FAA officials were at the Penn Yan Airport Wednesday to inspect its first-in-the-nation test of a solar lighting system.
The Penn Yan Airport has a traditional lighting system, but many smaller airports lack the money or infrastructure for lights powered by the electric grid. The solar lights are not being used by pilots coming into the airport, but officials at the FAA William J. Hughes Technical Center in Egg Harbor, New Jersey wrote a computer program that turns the lights on and off in a pattern resembling what would be seen in actual use. Actual airport lights are triggered by arriving pilots, who key their microphones to turn the lights on. Since the lights are only for test purposes, for the time being, FAA engineers went to great lengths to ensure the test lights would not interfere with normal airport operation.
The test data are collected by sensors inside the airport hangar and sent remotely to the FAA. The test lights were installed in September 2021. The data will be gathered for a year. The FAA wants to make sure the lights come on at the proper brightness and that the batteries powering them provide enough juice during periods of low sunlight. The FAA will conduct similar tests at airports in Arizona and Washington state beginning later this year.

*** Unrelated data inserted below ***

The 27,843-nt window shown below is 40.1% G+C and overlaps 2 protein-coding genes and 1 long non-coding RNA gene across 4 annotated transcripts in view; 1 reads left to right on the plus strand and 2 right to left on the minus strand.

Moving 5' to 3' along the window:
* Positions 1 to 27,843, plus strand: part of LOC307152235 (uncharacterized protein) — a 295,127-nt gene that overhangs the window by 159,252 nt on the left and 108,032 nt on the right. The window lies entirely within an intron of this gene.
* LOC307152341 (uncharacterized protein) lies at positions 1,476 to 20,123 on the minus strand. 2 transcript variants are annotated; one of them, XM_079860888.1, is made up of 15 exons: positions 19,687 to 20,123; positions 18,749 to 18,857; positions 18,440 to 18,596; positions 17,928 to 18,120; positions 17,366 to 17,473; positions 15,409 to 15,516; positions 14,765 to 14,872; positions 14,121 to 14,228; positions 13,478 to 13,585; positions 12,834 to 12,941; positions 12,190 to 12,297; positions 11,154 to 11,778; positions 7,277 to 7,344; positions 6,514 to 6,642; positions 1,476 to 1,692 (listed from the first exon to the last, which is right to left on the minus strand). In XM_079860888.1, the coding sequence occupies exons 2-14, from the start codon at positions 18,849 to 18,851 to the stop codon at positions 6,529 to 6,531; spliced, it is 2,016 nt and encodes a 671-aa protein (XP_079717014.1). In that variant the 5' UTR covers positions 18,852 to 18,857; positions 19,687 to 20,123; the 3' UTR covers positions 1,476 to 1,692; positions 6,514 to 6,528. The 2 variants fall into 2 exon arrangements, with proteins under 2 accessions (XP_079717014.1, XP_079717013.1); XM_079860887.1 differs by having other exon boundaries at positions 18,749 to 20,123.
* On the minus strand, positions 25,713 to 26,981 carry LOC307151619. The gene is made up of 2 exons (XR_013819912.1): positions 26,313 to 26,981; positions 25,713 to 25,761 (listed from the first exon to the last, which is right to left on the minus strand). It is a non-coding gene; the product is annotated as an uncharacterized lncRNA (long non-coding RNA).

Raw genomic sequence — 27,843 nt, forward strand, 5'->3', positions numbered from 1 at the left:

I talked with the FAA’s Ryan King about the test and the other research being done at the Hughes Technical Center to make aviation safer and more efficient. I also visited with Yates County Legislature chair Leslie Church about the test and some of the other things happening this summer in Yates County, including the broadband rollout to underserved areas and the upgrades being made to the county’s emergency communications system.
Thanks to the folks from the FAA, county officials, and airport staff who made our visit a pleasure.
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